In 2005, the comedian Stephen Colbert popularized the word “truthiness.” This term, if you’re not familiar with it, refers to something which seems like it should be true but isn’t actually supported by evidence.
Are stock market pundits guilty of truthiness? To answer this question, let’s look at an event that occurred this week.
First, some background: In the life of an investment analyst, there is a rare but dreaded phenomenon known as a “profit warning.” This occurs when a company can tell, based on preliminary numbers, that its quarterly results are going to be truly dismal and far below expectations. When companies find themselves in this uncomfortable situation, they move quickly to disclose what they know, rather than waiting and surprising everyone on the regularly scheduled quarterly conference call.
That is what happened to Apple this week, for the first time in sixteen years. In a letter to shareholders Wednesday, CEO Tim Cook warned that iPhone sales had been weak and that revenue would be down $4 billion from last year. The stock price reaction was swift and harsh: down 10% the next day.
In response to this event, market pundits immediately took to TV and radio with these opposing viewpoints:
Apple detractors were quick to point out that, “trees don’t grow to the sky.” In other words, companies can’t just keep growing forever. Just as IBM and Xerox and BlackBerry have all seen their stars fade, it is now Apple’s turn. To support their view, detractors point out that iPhone sales have plateaued and that Apple hasn’t delivered any truly new products in years. To further support their view, detractors pointed to Tim Cook’s letter, in which he seemed to be grasping at straws, blaming slow iPhone sales on things like the availability of inexpensive battery replacements.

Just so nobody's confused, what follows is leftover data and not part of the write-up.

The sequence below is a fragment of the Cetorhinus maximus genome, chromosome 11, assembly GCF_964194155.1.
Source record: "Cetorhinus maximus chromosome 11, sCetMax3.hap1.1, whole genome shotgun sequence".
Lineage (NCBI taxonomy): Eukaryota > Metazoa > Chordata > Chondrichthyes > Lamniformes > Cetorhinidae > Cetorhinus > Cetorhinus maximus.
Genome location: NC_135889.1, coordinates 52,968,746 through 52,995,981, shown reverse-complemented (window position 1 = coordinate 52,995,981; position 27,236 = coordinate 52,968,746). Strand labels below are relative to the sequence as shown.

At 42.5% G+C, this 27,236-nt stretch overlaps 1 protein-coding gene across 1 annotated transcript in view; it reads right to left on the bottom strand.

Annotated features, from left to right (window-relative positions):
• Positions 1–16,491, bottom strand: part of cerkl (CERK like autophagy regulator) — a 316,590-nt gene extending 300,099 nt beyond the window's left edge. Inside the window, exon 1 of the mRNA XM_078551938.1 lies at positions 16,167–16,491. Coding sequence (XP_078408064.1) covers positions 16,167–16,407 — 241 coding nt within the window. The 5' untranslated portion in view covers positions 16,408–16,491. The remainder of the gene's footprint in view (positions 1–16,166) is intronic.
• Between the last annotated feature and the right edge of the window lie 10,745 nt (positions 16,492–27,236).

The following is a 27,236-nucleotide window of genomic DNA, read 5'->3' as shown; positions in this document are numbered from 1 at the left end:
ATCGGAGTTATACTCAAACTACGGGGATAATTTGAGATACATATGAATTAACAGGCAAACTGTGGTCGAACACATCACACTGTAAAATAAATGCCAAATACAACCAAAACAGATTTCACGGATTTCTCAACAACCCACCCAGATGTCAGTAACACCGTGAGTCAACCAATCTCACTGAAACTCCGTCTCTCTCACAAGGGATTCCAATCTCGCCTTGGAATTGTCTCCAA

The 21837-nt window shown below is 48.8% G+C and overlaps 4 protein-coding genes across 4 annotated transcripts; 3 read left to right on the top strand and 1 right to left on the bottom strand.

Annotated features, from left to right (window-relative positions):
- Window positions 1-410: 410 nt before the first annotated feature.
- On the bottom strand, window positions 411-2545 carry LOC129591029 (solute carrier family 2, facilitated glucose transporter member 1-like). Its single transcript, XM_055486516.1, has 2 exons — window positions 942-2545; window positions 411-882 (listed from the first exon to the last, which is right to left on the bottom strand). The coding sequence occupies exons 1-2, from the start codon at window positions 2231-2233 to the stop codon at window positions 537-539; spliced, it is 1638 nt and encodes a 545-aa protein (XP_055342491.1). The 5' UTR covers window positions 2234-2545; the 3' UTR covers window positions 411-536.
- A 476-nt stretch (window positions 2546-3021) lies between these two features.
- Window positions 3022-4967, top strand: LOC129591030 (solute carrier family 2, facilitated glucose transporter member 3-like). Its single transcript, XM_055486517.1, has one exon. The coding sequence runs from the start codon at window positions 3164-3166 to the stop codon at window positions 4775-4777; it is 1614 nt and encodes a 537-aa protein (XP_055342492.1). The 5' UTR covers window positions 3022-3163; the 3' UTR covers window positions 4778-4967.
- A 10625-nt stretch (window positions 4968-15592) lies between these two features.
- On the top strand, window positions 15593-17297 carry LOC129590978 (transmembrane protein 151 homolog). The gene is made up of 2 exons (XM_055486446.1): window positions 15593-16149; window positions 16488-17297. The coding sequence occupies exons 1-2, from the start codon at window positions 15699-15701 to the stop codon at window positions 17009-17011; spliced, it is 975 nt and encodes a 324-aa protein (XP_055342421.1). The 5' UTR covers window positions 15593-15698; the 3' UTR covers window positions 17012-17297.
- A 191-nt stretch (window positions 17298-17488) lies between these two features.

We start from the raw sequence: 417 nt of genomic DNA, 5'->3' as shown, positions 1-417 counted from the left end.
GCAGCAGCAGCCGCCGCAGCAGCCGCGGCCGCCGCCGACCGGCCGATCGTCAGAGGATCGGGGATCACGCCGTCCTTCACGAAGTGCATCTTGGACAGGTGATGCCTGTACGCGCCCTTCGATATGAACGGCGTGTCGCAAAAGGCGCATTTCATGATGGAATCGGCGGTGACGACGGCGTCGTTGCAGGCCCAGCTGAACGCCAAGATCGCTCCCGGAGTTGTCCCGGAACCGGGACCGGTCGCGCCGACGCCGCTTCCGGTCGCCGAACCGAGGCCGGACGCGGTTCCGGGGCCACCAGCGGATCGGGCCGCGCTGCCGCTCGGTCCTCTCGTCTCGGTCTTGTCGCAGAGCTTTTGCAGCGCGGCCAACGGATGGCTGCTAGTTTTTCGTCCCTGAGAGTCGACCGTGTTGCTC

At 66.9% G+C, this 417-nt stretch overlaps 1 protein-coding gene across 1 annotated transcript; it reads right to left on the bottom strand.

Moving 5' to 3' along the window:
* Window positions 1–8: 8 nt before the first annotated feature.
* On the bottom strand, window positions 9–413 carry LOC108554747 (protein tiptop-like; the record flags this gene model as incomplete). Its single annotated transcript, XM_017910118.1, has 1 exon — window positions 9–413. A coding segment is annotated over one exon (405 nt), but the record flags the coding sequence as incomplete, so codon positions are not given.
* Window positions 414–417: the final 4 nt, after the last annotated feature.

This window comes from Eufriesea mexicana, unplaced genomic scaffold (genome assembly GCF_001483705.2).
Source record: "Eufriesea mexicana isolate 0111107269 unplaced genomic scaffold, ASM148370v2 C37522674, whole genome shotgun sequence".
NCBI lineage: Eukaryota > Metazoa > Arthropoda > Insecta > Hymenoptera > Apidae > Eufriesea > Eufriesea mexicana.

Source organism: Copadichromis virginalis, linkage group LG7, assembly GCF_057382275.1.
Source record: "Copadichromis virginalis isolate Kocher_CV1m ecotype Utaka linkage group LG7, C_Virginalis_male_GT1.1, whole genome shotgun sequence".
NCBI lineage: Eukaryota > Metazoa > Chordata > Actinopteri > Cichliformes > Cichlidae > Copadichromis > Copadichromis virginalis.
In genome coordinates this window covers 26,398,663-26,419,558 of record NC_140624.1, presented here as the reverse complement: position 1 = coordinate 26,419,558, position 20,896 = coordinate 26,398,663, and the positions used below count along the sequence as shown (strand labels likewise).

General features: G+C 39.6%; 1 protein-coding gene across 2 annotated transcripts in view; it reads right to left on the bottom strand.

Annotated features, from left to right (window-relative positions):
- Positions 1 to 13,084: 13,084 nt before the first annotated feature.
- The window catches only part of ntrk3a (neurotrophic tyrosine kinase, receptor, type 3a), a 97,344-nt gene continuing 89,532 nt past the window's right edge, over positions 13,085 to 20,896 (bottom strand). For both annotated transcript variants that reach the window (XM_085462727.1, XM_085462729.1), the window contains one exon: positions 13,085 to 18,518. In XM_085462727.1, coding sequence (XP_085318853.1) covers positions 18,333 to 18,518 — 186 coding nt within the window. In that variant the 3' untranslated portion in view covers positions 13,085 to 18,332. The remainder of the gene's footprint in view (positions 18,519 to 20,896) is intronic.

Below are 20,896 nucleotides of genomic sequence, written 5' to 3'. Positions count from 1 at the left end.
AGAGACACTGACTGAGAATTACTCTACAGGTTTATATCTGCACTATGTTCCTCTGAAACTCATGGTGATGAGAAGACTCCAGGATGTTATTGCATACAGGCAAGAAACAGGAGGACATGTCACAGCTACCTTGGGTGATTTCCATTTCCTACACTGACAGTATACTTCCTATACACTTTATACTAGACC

Apple supporters, on the other hand, took the position that “this too shall pass.” In their view, the stock market is simply overreacting; they see Apple stock as a bargain at these lower prices. After all, Apple is still the smartphone leader in the United States. Last year, they sold an astonishing 217 million phones. To bolster their view, Apple supporters point to Tim Cook’s letter, which noted a number of non-Apple-specific issues, including exchange rates and trade tensions with China. In other words, Apple is just fine. Sure, it wasn’t a great quarter, but Apple was simply the victim of factors beyond its control.
What should you conclude from these contradictory viewpoints? Is one side or the other guilty of truthiness? When you hear these types of things on TV or see them quoted in the paper, who should you believe?
My view is that you should ignore them both—but not because either is guilty of truthiness. Market analysts are all trained to rely on data. You can see that in the above examples: Both sides cite evidence—in fact, they both cite the same letter from Tim Cook—but that’s precisely the problem. The stock market is not like a tightly controlled lab experiment in which one can draw conclusions from the data. Far from it. Yes, there’s lots of data, but much of it is contradictory and incomplete. As a result, none of it should be viewed as conclusive. The result: Market analysts sound like they are stating facts, when in fact they are really just stating opinions. That’s why I wouldn’t get too worried, or excited, in response to anything you read or hear about the market or any individual stock.
In addition, according to Philip Tetlock, an authority on the topic of forecasting, it turns out that there is a negative correlation between an analyst’s reputation and their forecasting accuracy. All that time being interviewed on TV, it turns out, leads to overconfidence. So, to the extent that you should ignore market analysts, you especially want to ignore the ones who are most well known.